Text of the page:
And a big, beautiful harvest moon is rising in the sky…

5. “Moonglow” (Duke Ellington & his orchestra, 1934)
4. “Dancing in the Moonlight” (King Harvest, 1973)
3. “Bad Moon Rising” (Creedence Clearwater Revival, 1969)
2. “Man on the Moon” (R.E.M., 1992)
1. “Moondance” (Van Morrison, 1970)

Friday Five: flannel shirts and cigarettes

“Smells Like Teen Spirit” turns 25 years old this weekend. Originally released on September 10, 1991, the song became the biggest hit for Nirvana, and the signature tune on their breakthrough album, Nevermind, released September 24th that same year.

In many ways, “Smells” ushered in the mainstream success of Nirvana. In the same way, their mainstream success ushered in the mainstream success of the grunge genre.

When a song, album, and musical movement I associate firmly with my youth reaches the quarter century mark, well, you know you’re getting old. But it’s also probably a great time to walk down memory lane and revisit some of the other songs that defined those times.

There’s lots of ways to look at grunge. I could think out a “best of” list but, really, that’s too hard. I can appreciate (and anticipate) the arguments on multiple sides, too. Maybe it’s just safer to go with 5 of the other biggest hits that I also thought were good. For those of you born after these years, I feel safe in saying each of these songs is worth knowing.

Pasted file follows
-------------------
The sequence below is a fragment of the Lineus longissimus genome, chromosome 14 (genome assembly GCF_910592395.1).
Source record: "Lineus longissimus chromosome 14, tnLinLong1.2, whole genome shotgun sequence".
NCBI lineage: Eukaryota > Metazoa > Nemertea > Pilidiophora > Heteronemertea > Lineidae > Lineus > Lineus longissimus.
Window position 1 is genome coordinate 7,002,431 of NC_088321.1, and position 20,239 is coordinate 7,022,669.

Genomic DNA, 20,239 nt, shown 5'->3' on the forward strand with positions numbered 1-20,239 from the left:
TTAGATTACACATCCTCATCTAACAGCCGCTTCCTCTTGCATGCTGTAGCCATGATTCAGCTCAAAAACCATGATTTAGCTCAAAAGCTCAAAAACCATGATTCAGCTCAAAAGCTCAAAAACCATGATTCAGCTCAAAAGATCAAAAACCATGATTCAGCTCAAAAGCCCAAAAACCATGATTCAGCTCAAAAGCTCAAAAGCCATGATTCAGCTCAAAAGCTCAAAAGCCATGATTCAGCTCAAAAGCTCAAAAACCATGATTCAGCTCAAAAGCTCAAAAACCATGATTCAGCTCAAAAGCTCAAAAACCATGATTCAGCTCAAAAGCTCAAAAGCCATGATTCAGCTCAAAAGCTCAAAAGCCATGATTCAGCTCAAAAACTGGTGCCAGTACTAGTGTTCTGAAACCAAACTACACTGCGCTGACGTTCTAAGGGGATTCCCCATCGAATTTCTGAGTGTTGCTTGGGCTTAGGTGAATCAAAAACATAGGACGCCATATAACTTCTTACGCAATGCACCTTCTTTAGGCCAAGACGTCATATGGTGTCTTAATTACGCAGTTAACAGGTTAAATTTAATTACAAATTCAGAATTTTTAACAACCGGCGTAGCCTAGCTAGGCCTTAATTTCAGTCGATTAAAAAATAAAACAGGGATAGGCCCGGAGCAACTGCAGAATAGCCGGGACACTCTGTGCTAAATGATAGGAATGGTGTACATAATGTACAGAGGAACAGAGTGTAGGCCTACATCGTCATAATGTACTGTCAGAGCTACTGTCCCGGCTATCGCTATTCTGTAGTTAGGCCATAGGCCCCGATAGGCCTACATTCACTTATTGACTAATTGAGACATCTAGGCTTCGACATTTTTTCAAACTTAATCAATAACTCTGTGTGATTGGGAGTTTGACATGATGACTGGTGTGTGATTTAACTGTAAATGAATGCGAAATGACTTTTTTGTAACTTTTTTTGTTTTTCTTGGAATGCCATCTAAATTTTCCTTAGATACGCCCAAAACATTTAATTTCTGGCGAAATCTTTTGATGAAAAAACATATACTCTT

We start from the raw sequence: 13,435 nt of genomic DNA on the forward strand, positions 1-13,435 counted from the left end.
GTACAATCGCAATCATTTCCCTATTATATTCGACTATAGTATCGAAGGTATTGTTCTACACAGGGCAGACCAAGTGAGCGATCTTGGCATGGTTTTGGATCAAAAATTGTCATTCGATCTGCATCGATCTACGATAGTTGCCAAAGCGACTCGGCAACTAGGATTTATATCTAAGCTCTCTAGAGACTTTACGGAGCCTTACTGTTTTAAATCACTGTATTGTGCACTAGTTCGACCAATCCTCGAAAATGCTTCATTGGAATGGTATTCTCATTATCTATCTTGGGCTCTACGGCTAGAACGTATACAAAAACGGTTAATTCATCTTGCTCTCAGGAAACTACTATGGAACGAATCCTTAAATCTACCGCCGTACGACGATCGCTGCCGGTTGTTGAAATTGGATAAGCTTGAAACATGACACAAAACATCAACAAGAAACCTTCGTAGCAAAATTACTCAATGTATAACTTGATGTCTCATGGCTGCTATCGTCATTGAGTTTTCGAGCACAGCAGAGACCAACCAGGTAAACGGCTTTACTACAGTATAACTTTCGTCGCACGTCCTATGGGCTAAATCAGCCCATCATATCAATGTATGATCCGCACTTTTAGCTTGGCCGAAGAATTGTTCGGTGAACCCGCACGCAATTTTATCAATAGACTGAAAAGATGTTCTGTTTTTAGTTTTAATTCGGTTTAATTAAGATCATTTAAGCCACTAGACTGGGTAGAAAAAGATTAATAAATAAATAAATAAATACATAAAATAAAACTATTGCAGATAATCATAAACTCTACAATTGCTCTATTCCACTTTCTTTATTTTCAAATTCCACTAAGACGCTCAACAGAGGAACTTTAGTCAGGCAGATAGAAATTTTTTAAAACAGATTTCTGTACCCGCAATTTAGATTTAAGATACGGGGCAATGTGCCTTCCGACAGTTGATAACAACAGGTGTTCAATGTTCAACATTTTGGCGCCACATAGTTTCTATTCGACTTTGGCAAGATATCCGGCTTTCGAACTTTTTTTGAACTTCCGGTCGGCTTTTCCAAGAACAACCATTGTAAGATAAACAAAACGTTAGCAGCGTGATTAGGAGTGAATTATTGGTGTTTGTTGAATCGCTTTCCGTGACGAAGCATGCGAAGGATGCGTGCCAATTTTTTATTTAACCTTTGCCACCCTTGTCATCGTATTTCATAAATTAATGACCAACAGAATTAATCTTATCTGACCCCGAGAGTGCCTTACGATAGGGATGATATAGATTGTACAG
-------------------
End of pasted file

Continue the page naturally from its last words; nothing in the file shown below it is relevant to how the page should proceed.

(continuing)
5. “Alive” (Pearl Jam)
If I was doing this in order, and being totally personal about it, this would be my favorite song of the era. While I liked Nirvana, this song kind of did it for me more than “Smells Like” ever did. The song “Black” (also from from Pearl Jam’s album Ten) is my favorite song of theirs, even though it wasn’t a big crossover hit.

4. “Plush” (Stone Temple Pilots)
I can taste the 90s in my mouth when I hear this song. Certainly one of their biggest hits, “Plush” and Stone Temple Pilots never really got the respect of critics back then, who often saw them as more of a rip off of bands like Pearl Jam (or Alice in Chains) than as their own thing. But this song stuck it out in the end, didn’t it?

3. “No Rain” (Blind Melon)
Maybe the best indication of how much I love this song (and its almost iconic, genX video) is the way I find a way to work it into my music posts. It ain’t the first time and it won’t be the last!

2. “Outshined” (Soundgarden)